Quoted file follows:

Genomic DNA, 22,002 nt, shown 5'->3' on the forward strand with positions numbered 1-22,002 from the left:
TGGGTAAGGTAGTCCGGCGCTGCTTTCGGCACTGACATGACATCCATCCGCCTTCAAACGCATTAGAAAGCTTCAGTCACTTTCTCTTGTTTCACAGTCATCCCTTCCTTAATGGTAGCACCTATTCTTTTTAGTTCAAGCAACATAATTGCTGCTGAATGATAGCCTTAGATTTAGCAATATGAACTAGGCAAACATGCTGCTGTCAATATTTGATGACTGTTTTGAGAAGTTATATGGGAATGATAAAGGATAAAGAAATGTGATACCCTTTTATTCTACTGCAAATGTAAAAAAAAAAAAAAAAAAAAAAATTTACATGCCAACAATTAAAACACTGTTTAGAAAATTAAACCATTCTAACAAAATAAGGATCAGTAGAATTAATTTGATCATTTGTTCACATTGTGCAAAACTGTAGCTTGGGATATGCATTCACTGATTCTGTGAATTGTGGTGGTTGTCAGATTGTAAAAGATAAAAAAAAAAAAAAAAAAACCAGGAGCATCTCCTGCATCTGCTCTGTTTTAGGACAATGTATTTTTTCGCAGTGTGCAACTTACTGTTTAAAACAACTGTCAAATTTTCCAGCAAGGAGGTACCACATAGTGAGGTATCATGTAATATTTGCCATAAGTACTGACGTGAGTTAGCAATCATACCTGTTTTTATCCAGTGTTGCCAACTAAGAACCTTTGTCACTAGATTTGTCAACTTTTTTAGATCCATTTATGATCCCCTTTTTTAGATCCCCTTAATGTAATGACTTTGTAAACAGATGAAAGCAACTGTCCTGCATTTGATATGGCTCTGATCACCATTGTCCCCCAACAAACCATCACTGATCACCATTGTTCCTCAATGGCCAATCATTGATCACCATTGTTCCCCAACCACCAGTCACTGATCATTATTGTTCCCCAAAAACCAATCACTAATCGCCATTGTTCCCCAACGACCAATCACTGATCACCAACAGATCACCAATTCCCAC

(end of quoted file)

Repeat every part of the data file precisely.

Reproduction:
Genomic DNA, 22,002 nt, shown 5'->3' on the forward strand with positions numbered 1-22,002 from the left:
TGGGTAAGGTAGTCCGGCGCTGCTTTCGGCACTGACATGACATCCATCCGCCTTCAAACGCATTAGAAAGCTTCAGTCACTTTCTCTTGTTTCACAGTCATCCCTTCCTTAATGGTAGCACCTATTCTTTTTAGTTCAAGCAACATAATTGCTGCTGAATGATAGCCTTAGATTTAGCAATATGAACTAGGCAAACATGCTGCTGTCAATATTTGATGACTGTTTTGAGAAGTTATATGGGAATGATAAAGGATAAAGAAATGTGATACCCTTTTATTCTACTGCAAATGTAAAAAAAAAAAAAAAAAAAAAAATTTACATGCCAACAATTAAAACACTGTTTAGAAAATTAAACCATTCTAACAAAATAAGGATCAGTAGAATTAATTTGATCATTTGTTCACATTGTGCAAAACTGTAGCTTGGGATATGCATTCACTGATTCTGTGAATTGTGGTGGTTGTCAGATTGTAAAAGATAAAAAAAAAAAAAAAAAAACCAGGAGCATCTCCTGCATCTGCTCTGTTTTAGGACAATGTATTTTTTCGCAGTGTGCAACTTACTGTTTAAAACAACTGTCAAATTTTCCAGCAAGGAGGTACCACATAGTGAGGTATCATGTAATATTTGCCATAAGTACTGACGTGAGTTAGCAATCATACCTGTTTTTATCCAGTGTTGCCAACTAAGAACCTTTGTCACTAGATTTGTCAACTTTTTTAGATCCATTTATGATCCCCTTTTTTAGATCCCCTTAATGTAATGACTTTGTAAACAGATGAAAGCAACTGTCCTGCATTTGATATGGCTCTGATCACCATTGTCCCCCAACAAACCATCACTGATCACCATTGTTCCTCAATGGCCAATCATTGATCACCATTGTTCCCCAACCACCAGTCACTGATCATTATTGTTCCCCAAAAACCAATCACTAATCGCCATTGTTCCCCAACGACCAATCACTGATCACCAACAGATCACCAATTCCCAC